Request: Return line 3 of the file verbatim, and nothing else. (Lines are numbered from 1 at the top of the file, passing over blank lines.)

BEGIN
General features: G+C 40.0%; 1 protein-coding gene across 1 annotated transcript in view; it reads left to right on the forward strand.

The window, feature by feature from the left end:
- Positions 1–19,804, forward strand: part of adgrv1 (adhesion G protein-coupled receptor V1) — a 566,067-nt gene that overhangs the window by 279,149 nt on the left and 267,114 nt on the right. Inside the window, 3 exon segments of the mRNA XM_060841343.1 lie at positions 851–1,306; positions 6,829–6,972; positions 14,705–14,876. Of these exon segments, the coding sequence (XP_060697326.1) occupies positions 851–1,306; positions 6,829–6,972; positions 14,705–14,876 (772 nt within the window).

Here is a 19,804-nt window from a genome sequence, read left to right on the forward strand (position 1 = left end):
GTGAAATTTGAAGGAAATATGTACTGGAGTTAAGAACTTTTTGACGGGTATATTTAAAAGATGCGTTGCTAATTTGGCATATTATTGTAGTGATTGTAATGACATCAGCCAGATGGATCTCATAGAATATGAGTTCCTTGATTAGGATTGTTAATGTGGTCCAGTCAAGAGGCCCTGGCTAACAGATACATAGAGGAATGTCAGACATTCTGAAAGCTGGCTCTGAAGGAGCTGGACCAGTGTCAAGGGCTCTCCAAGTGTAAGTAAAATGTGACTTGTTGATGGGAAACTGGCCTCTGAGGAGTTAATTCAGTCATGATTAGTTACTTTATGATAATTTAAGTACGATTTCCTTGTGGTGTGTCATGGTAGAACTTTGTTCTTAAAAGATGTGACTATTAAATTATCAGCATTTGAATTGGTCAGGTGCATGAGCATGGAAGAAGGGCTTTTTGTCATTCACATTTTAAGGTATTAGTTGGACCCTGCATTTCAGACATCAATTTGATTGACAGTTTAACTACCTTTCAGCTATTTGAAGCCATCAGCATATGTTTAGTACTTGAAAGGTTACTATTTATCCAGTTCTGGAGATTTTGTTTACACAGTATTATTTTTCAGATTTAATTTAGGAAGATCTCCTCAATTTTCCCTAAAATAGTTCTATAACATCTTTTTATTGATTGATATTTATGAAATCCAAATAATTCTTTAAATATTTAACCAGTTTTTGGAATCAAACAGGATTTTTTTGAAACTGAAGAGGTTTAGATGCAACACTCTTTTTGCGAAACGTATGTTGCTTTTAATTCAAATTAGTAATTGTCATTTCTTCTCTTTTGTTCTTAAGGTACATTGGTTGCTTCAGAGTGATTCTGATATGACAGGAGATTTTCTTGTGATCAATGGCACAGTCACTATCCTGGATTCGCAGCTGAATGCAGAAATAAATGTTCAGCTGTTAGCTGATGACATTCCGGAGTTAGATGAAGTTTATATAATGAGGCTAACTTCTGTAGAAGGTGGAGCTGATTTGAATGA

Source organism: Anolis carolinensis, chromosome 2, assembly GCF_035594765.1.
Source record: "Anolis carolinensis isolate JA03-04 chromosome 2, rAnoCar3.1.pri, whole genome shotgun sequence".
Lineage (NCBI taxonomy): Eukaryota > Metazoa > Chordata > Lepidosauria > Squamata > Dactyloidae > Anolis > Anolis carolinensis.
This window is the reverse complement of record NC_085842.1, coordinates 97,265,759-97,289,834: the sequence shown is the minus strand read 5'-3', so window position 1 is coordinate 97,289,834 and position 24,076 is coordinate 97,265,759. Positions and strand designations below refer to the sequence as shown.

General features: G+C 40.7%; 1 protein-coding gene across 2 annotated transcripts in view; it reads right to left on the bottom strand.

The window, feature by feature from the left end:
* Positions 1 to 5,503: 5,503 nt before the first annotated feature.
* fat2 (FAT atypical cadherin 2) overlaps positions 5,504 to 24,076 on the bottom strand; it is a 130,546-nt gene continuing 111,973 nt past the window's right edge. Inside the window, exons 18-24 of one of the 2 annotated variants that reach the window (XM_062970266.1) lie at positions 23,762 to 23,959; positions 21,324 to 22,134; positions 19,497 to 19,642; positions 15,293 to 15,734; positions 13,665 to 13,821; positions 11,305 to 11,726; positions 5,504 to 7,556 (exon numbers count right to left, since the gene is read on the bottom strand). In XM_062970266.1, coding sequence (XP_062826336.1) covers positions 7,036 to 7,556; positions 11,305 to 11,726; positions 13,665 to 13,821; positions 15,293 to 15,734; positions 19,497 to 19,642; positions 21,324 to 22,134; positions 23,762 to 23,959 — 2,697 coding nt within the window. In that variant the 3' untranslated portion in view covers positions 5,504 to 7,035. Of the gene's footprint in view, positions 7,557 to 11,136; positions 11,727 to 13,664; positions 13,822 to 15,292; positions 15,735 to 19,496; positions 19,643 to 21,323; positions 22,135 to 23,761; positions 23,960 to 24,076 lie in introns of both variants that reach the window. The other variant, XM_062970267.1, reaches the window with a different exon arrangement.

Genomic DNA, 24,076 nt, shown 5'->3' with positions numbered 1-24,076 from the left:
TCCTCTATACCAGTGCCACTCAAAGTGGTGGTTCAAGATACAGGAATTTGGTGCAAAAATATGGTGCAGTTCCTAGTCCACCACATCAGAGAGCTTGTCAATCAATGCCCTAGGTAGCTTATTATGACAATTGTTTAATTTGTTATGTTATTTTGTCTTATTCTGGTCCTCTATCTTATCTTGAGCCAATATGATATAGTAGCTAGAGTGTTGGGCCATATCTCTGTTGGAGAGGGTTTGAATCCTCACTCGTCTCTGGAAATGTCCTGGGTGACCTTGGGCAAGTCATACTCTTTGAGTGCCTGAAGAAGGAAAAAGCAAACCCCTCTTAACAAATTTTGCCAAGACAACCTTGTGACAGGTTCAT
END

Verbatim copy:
- Positions 1–19,804, forward strand: part of adgrv1 (adhesion G protein-coupled receptor V1) — a 566,067-nt gene that overhangs the window by 279,149 nt on the left and 267,114 nt on the right. Inside the window, 3 exon segments of the mRNA XM_060841343.1 lie at positions 851–1,306; positions 6,829–6,972; positions 14,705–14,876. Of these exon segments, the coding sequence (XP_060697326.1) occupies positions 851–1,306; positions 6,829–6,972; positions 14,705–14,876 (772 nt within the window).